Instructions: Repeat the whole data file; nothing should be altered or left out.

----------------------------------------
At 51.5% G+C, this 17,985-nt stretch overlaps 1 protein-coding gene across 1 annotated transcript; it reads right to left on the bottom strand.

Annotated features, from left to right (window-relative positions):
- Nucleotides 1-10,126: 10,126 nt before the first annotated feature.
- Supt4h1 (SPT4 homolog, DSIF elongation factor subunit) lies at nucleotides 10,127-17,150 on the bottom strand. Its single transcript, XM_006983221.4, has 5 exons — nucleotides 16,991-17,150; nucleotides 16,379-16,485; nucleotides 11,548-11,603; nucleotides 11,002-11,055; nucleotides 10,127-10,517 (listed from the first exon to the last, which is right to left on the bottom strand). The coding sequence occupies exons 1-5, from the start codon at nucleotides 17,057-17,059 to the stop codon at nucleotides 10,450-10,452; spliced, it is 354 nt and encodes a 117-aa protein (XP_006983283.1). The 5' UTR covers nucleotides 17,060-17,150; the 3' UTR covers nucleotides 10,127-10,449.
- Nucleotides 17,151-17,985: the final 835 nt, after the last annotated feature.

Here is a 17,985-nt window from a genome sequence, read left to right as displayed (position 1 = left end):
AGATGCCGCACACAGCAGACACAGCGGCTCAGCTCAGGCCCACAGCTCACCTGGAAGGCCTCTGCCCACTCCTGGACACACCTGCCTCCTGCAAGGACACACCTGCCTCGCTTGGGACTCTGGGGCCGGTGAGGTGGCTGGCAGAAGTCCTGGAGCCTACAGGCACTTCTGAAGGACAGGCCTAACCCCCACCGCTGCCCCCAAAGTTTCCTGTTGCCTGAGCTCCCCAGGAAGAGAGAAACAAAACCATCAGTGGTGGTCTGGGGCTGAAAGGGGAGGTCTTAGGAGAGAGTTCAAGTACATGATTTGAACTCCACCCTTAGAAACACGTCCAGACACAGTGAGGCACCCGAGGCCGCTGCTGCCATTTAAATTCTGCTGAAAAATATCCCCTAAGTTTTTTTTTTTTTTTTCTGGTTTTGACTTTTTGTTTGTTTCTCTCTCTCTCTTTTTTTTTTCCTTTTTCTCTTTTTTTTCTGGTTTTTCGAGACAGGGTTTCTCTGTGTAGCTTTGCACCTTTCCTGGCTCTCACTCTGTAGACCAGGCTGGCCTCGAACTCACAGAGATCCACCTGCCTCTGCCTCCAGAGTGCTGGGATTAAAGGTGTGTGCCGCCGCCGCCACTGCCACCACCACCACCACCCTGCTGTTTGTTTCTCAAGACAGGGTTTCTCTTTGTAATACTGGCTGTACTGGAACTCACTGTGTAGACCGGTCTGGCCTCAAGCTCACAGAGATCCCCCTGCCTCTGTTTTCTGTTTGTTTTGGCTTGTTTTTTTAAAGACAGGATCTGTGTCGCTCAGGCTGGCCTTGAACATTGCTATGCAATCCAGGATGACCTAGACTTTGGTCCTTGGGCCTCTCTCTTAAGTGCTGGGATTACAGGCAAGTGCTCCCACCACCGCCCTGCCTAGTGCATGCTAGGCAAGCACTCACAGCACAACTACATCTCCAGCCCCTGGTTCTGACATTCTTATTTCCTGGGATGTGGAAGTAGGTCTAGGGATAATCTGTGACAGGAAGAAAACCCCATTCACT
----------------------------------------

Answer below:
At 51.5% G+C, this 17,985-nt stretch overlaps 1 protein-coding gene across 1 annotated transcript; it reads right to left on the bottom strand.

Annotated features, from left to right (window-relative positions):
- Nucleotides 1-10,126: 10,126 nt before the first annotated feature.
- Supt4h1 (SPT4 homolog, DSIF elongation factor subunit) lies at nucleotides 10,127-17,150 on the bottom strand. Its single transcript, XM_006983221.4, has 5 exons — nucleotides 16,991-17,150; nucleotides 16,379-16,485; nucleotides 11,548-11,603; nucleotides 11,002-11,055; nucleotides 10,127-10,517 (listed from the first exon to the last, which is right to left on the bottom strand). The coding sequence occupies exons 1-5, from the start codon at nucleotides 17,057-17,059 to the stop codon at nucleotides 10,450-10,452; spliced, it is 354 nt and encodes a 117-aa protein (XP_006983283.1). The 5' UTR covers nucleotides 17,060-17,150; the 3' UTR covers nucleotides 10,127-10,449.
- Nucleotides 17,151-17,985: the final 835 nt, after the last annotated feature.

Here is a 17,985-nt window from a genome sequence, read left to right as displayed (position 1 = left end):
AGATGCCGCACACAGCAGACACAGCGGCTCAGCTCAGGCCCACAGCTCACCTGGAAGGCCTCTGCCCACTCCTGGACACACCTGCCTCCTGCAAGGACACACCTGCCTCGCTTGGGACTCTGGGGCCGGTGAGGTGGCTGGCAGAAGTCCTGGAGCCTACAGGCACTTCTGAAGGACAGGCCTAACCCCCACCGCTGCCCCCAAAGTTTCCTGTTGCCTGAGCTCCCCAGGAAGAGAGAAACAAAACCATCAGTGGTGGTCTGGGGCTGAAAGGGGAGGTCTTAGGAGAGAGTTCAAGTACATGATTTGAACTCCACCCTTAGAAACACGTCCAGACACAGTGAGGCACCCGAGGCCGCTGCTGCCATTTAAATTCTGCTGAAAAATATCCCCTAAGTTTTTTTTTTTTTTTTCTGGTTTTGACTTTTTGTTTGTTTCTCTCTCTCTCTTTTTTTTTTCCTTTTTCTCTTTTTTTTCTGGTTTTTCGAGACAGGGTTTCTCTGTGTAGCTTTGCACCTTTCCTGGCTCTCACTCTGTAGACCAGGCTGGCCTCGAACTCACAGAGATCCACCTGCCTCTGCCTCCAGAGTGCTGGGATTAAAGGTGTGTGCCGCCGCCGCCACTGCCACCACCACCACCACCCTGCTGTTTGTTTCTCAAGACAGGGTTTCTCTTTGTAATACTGGCTGTACTGGAACTCACTGTGTAGACCGGTCTGGCCTCAAGCTCACAGAGATCCCCCTGCCTCTGTTTTCTGTTTGTTTTGGCTTGTTTTTTTAAAGACAGGATCTGTGTCGCTCAGGCTGGCCTTGAACATTGCTATGCAATCCAGGATGACCTAGACTTTGGTCCTTGGGCCTCTCTCTTAAGTGCTGGGATTACAGGCAAGTGCTCCCACCACCGCCCTGCCTAGTGCATGCTAGGCAAGCACTCACAGCACAACTACATCTCCAGCCCCTGGTTCTGACATTCTTATTTCCTGGGATGTGGAAGTAGGTCTAGGGATAATCTGTGACAGGAAGAAAACCCCATTCACT